|The teaching of The Bhagavad Gita is summed up in the maxim "your business is with the deed and not with the result." When Arjuna, the third son of king Pandu (dynasty name: Pandavas) is about to begin a war that became inevitable once his one hundred cousins belonging to the Kaurava dynasty refused to return even a few villages to the five Pandava brothers after their return from enforced exile, he looks at his cousins, uncles and friends standing on the other side of the battlefield and wonders whether he is morally prepared and justified in killing his blood relations even though it was he, along with his brother Bhima, who had courageously prepared for this war. Arjuna is certain that he would be victorious in this war since he has Lord Krishna (one of the ten incarnations of Vishnu) on his side. He is able to visualize the scene at the end of the battle; the dead bodies of his cousins lying on the battlefield, motionless and incapable of vengeance. It is then that he looses his nerve to fight.|
The necessity for the arose because the one hundred cousins of the Panadavas refused to return the kingdom to the Pandavas as they had originally promised. The eldest of the Pandav brothers, Yudhisthir, had lost his entire kingdom fourteen years ago to the crafty Kaurava brothers in a game of dice, and was ordered by his cousins to go on a fourteen-year exile. The conflict between the Pandavas and the Kauravas brewed gradually when the Kauravas refused to return the kingdom to the Panadavas and honor the agreement after the fourteen-year exile, and escalated to a full scale war when the Kauravas refused to even grant Yudhisthir's reduced demand for a few villages instead of the entire kingdom. As the battle is about to begin, Arjuna, himself an acclaimed warrior, wonders how he could kill his own blood relatives with whom he had grown up as a child. He puts the battle on hold and begins a conversation with Krishna, one of the ten but most important incarnations of the Universal Hindu God, Vishnu. The Bhagavad Gita begins here and ends with Krishna convincing Arjuna that in the grand scheme of things, he is only a pawn. The best he could do is do his duty and not question God's will. It was his duty to fight. In convincing Arjuna, the Lord Krishna provides a philosophy of life and restores Arjuna's nerve to begin the battle -- a battle that had been stalled because the protagonist had lost his nerve and needed time to reexamine his moral values.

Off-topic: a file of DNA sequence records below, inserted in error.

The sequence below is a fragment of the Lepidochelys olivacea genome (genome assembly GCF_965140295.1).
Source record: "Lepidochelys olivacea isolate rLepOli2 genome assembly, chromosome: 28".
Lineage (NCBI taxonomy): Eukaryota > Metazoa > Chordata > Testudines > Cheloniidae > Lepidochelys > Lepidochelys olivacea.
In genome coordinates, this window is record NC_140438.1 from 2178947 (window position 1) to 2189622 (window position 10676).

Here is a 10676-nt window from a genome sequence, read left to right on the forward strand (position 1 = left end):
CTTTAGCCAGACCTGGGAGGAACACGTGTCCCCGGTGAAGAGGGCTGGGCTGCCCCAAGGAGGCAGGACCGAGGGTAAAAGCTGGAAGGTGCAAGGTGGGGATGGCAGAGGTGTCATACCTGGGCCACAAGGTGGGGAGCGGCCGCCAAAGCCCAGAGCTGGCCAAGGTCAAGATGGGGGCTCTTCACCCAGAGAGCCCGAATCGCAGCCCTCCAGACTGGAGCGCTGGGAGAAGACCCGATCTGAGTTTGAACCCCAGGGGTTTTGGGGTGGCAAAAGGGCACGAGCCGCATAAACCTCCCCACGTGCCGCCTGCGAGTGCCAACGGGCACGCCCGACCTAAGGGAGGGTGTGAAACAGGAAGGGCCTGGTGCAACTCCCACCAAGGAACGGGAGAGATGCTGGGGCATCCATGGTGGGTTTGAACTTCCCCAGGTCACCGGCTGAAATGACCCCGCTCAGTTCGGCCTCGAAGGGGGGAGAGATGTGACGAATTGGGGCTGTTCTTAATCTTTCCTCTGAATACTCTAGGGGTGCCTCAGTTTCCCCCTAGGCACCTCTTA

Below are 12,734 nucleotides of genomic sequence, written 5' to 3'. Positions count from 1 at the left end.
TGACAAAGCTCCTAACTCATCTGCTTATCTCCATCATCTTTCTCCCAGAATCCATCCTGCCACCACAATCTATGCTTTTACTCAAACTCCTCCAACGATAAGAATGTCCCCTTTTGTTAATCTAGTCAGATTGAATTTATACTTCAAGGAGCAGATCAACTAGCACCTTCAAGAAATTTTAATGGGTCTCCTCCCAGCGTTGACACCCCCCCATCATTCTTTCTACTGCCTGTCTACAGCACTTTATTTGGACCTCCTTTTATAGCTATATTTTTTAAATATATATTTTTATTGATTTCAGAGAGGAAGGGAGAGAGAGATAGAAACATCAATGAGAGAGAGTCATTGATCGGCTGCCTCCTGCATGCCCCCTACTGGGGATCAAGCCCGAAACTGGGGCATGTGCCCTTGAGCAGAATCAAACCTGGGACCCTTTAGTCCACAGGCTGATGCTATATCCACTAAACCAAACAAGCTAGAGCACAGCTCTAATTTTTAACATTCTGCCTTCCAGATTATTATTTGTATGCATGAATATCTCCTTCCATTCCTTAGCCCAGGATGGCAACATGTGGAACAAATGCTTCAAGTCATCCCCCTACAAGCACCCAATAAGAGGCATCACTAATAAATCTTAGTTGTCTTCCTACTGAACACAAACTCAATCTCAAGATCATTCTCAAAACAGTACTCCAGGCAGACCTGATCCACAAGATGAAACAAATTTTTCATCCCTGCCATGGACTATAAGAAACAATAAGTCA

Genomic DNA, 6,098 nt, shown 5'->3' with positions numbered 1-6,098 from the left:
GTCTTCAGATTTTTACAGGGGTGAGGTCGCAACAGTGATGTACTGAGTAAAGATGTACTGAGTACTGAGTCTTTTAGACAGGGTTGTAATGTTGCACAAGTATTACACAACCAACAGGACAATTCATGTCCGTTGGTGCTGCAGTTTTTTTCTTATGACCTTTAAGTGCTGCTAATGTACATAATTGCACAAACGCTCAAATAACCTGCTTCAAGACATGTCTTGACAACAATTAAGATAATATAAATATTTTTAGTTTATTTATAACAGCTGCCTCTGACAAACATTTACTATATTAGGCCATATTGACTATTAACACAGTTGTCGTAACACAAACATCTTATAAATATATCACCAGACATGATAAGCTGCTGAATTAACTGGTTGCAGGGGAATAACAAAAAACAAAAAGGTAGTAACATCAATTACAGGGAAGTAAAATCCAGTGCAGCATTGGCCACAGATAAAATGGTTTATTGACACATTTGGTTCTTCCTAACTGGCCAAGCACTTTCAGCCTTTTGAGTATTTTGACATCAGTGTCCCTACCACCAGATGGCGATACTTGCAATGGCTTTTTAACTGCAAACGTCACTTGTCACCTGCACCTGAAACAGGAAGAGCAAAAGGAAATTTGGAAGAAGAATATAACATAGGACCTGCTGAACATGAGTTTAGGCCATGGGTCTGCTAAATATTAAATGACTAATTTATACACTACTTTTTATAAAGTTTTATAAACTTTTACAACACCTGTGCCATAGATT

From Soumen De, "The Historical Context of The Bhagavad Gita and Its Relation to Indian Religious Doctrines." http://eawc.evansville.edu/essays/de.htm